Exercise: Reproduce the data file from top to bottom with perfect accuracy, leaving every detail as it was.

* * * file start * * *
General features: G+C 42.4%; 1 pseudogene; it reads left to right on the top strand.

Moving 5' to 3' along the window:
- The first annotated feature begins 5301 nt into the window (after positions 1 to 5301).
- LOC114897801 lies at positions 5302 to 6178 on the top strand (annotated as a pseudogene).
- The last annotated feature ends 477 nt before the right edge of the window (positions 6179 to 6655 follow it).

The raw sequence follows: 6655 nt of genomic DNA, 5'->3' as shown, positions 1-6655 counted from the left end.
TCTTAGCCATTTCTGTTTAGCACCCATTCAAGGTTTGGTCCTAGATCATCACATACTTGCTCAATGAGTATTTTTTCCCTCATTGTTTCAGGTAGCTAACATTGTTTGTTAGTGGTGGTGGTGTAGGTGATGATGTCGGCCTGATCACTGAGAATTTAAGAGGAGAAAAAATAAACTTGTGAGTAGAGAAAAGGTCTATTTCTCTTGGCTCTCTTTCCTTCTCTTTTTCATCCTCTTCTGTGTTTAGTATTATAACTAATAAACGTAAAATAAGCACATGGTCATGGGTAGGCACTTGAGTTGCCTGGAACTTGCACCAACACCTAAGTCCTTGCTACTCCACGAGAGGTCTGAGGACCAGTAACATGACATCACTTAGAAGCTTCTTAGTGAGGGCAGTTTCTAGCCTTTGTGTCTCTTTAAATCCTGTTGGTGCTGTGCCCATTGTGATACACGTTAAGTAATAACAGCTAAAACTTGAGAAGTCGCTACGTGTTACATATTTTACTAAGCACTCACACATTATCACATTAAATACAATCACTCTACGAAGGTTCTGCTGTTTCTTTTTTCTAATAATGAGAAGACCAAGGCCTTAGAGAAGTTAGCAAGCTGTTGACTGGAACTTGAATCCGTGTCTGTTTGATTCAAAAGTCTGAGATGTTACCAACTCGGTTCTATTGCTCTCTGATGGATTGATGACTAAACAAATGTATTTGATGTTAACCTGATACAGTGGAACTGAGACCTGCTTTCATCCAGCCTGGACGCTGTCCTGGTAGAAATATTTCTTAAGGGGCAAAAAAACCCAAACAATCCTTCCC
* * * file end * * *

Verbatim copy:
General features: G+C 42.4%; 1 pseudogene; it reads left to right on the top strand.

Moving 5' to 3' along the window:
- The first annotated feature begins 5301 nt into the window (after positions 1 to 5301).
- LOC114897801 lies at positions 5302 to 6178 on the top strand (annotated as a pseudogene).
- The last annotated feature ends 477 nt before the right edge of the window (positions 6179 to 6655 follow it).

The raw sequence follows: 6655 nt of genomic DNA, 5'->3' as shown, positions 1-6655 counted from the left end.
TCTTAGCCATTTCTGTTTAGCACCCATTCAAGGTTTGGTCCTAGATCATCACATACTTGCTCAATGAGTATTTTTTCCCTCATTGTTTCAGGTAGCTAACATTGTTTGTTAGTGGTGGTGGTGTAGGTGATGATGTCGGCCTGATCACTGAGAATTTAAGAGGAGAAAAAATAAACTTGTGAGTAGAGAAAAGGTCTATTTCTCTTGGCTCTCTTTCCTTCTCTTTTTCATCCTCTTCTGTGTTTAGTATTATAACTAATAAACGTAAAATAAGCACATGGTCATGGGTAGGCACTTGAGTTGCCTGGAACTTGCACCAACACCTAAGTCCTTGCTACTCCACGAGAGGTCTGAGGACCAGTAACATGACATCACTTAGAAGCTTCTTAGTGAGGGCAGTTTCTAGCCTTTGTGTCTCTTTAAATCCTGTTGGTGCTGTGCCCATTGTGATACACGTTAAGTAATAACAGCTAAAACTTGAGAAGTCGCTACGTGTTACATATTTTACTAAGCACTCACACATTATCACATTAAATACAATCACTCTACGAAGGTTCTGCTGTTTCTTTTTTCTAATAATGAGAAGACCAAGGCCTTAGAGAAGTTAGCAAGCTGTTGACTGGAACTTGAATCCGTGTCTGTTTGATTCAAAAGTCTGAGATGTTACCAACTCGGTTCTATTGCTCTCTGATGGATTGATGACTAAACAAATGTATTTGATGTTAACCTGATACAGTGGAACTGAGACCTGCTTTCATCCAGCCTGGACGCTGTCCTGGTAGAAATATTTCTTAAGGGGCAAAAAAACCCAAACAATCCTTCCC